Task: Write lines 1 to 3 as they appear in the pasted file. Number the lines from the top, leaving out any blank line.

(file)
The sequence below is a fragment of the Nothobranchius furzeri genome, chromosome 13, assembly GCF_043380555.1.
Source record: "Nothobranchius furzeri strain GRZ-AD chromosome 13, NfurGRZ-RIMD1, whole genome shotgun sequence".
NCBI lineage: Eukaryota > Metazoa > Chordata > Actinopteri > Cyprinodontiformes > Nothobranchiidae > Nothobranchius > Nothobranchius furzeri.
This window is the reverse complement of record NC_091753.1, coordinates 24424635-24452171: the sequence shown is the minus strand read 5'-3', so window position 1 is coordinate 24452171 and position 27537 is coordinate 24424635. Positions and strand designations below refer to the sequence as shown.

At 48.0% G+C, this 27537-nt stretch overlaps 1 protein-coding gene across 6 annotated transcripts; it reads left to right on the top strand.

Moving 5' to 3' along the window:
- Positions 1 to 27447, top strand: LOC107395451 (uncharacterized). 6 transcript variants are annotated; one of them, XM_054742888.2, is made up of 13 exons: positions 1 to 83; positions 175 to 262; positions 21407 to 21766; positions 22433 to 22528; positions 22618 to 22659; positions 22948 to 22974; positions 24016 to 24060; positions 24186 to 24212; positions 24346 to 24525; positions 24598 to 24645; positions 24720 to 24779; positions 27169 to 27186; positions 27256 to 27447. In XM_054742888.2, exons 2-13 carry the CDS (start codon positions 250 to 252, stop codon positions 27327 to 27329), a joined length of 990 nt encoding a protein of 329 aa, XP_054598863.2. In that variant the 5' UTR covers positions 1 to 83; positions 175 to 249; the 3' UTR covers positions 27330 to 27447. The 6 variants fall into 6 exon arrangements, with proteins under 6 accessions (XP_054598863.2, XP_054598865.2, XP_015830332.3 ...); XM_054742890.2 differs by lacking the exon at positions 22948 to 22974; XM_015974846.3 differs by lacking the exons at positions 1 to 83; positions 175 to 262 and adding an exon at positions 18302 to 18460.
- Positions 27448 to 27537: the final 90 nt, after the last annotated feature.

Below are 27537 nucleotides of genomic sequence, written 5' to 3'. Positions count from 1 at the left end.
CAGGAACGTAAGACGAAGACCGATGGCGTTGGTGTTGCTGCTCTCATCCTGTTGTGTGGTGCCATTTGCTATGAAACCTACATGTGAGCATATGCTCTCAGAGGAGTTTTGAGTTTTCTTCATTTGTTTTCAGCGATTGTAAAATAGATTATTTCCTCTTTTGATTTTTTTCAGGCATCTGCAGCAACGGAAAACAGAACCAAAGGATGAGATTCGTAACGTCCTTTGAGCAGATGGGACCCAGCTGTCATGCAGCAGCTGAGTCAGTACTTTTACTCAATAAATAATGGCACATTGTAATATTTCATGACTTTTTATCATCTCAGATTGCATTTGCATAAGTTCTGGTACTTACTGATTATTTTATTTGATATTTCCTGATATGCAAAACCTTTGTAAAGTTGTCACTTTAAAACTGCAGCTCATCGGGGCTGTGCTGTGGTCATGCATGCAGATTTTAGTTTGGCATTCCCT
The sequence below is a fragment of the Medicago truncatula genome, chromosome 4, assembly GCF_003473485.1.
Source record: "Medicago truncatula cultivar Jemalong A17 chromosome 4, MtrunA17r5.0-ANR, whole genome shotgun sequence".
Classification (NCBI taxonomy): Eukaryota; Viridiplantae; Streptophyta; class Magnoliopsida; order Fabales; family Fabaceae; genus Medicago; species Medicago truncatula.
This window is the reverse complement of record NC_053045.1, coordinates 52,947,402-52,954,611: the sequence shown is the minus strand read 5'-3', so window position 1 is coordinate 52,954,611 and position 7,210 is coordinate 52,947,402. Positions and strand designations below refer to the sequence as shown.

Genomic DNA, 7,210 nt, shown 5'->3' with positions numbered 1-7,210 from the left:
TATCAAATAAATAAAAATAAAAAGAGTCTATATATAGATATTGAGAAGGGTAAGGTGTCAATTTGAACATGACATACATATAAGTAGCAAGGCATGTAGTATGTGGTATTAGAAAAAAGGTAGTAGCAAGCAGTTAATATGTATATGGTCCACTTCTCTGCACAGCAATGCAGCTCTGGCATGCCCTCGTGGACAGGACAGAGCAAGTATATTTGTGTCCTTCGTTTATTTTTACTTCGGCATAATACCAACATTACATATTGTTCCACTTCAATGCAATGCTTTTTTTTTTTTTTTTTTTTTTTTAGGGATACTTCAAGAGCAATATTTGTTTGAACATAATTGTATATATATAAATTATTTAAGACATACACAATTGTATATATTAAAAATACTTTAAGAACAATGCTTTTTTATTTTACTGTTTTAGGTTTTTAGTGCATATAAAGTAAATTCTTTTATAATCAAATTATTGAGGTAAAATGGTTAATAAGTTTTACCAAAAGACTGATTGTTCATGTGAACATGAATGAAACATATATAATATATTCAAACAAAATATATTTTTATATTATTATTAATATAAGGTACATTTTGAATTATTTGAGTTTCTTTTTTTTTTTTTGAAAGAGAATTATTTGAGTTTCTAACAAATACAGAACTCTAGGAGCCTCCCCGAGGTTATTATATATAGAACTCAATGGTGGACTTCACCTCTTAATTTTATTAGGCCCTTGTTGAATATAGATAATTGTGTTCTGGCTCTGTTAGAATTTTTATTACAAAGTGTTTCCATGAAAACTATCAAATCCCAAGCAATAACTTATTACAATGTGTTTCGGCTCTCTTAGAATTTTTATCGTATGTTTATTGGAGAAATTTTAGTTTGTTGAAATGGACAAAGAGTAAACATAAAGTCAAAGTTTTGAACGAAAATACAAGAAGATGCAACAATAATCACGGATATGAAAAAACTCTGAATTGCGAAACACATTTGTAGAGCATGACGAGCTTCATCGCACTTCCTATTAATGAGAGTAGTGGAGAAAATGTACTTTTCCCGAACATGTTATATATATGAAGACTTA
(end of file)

The sequence below is a fragment of the Nothobranchius furzeri genome, chromosome 13, assembly GCF_043380555.1.
Source record: "Nothobranchius furzeri strain GRZ-AD chromosome 13, NfurGRZ-RIMD1, whole genome shotgun sequence".
NCBI lineage: Eukaryota > Metazoa > Chordata > Actinopteri > Cyprinodontiformes > Nothobranchiidae > Nothobranchius > Nothobranchius furzeri.